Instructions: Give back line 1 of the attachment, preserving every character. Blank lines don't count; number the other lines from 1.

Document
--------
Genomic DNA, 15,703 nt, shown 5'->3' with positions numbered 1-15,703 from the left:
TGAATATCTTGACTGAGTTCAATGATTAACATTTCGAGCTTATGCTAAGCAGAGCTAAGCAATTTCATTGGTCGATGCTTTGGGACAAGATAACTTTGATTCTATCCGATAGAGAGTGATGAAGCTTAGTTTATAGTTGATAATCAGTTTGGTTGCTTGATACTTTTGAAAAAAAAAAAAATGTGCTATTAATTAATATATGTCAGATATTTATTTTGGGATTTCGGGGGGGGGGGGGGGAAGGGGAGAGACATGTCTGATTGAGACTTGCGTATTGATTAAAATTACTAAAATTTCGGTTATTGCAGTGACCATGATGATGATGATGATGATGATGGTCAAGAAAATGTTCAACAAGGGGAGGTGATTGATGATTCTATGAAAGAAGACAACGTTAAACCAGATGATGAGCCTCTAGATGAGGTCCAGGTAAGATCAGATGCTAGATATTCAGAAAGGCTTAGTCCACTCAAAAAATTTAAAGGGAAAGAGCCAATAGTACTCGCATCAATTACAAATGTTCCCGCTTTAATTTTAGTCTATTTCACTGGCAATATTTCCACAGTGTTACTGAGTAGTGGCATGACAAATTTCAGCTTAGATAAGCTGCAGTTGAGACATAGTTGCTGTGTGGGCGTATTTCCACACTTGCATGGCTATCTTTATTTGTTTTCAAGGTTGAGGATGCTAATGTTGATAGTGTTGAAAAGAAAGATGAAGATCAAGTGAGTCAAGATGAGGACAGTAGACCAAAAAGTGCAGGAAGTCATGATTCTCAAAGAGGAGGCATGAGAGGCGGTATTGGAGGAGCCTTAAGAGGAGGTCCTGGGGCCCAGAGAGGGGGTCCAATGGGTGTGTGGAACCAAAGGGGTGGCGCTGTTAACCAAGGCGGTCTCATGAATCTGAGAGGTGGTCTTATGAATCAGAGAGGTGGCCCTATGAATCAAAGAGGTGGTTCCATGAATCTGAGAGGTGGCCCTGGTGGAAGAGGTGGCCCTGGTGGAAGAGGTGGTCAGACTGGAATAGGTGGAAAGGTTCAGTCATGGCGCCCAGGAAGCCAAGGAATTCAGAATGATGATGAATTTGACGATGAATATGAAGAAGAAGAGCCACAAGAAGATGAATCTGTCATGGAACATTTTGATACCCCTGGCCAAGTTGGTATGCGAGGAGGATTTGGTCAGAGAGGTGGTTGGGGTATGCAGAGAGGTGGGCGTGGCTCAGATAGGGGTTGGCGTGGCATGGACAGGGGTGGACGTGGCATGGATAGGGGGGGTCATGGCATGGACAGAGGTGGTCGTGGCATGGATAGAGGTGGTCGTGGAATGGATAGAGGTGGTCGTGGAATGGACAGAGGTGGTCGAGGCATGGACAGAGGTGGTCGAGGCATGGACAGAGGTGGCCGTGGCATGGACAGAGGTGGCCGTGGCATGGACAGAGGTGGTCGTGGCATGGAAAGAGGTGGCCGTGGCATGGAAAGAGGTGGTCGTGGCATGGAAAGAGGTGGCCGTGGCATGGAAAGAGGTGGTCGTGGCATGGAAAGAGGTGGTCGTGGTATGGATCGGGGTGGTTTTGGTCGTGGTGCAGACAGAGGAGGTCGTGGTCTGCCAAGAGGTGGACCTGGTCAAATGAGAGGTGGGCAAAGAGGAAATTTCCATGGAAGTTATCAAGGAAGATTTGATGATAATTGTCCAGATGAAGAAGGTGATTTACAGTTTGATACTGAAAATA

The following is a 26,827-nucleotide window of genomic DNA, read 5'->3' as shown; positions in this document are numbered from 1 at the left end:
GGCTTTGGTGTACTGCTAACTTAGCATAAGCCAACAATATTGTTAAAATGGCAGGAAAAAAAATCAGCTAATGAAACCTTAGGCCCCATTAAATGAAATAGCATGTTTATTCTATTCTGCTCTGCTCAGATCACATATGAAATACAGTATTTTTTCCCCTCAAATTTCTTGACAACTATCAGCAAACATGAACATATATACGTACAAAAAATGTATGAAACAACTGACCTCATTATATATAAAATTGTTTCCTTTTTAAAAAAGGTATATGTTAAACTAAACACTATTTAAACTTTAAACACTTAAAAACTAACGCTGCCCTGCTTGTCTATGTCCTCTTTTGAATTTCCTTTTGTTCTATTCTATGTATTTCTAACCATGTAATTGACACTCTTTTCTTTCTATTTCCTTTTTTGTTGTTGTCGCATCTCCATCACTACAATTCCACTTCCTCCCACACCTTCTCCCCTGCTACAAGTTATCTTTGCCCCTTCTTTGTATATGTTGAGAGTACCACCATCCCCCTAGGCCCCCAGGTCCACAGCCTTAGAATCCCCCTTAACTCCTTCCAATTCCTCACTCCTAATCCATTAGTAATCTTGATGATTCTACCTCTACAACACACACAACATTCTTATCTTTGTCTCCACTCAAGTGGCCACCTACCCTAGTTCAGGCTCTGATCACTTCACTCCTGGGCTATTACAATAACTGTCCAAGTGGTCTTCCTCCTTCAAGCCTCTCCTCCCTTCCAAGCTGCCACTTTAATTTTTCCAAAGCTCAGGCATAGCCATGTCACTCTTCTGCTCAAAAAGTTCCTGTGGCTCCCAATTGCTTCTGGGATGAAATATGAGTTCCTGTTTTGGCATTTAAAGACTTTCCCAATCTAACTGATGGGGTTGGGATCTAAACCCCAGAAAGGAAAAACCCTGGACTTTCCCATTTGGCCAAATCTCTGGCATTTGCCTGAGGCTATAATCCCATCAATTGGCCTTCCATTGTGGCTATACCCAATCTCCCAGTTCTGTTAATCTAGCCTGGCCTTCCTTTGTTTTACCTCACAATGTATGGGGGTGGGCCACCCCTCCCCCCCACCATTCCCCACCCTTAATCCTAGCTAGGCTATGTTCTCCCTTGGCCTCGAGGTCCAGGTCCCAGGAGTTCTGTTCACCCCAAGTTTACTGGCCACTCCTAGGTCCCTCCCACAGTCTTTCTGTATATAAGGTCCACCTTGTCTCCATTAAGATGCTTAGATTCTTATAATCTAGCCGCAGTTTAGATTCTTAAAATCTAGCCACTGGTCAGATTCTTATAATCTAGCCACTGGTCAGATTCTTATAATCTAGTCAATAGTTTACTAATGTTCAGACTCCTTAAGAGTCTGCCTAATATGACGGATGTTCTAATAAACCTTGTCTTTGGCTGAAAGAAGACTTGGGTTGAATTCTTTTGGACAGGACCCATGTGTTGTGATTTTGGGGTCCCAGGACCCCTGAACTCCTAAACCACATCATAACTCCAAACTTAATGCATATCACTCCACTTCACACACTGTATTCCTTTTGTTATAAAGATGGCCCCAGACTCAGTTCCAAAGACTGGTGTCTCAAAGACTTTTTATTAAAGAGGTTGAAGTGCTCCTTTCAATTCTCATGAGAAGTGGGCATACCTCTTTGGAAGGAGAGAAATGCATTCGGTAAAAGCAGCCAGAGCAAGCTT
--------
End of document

Genomic DNA, 15,703 nt, shown 5'->3' with positions numbered 1-15,703 from the left: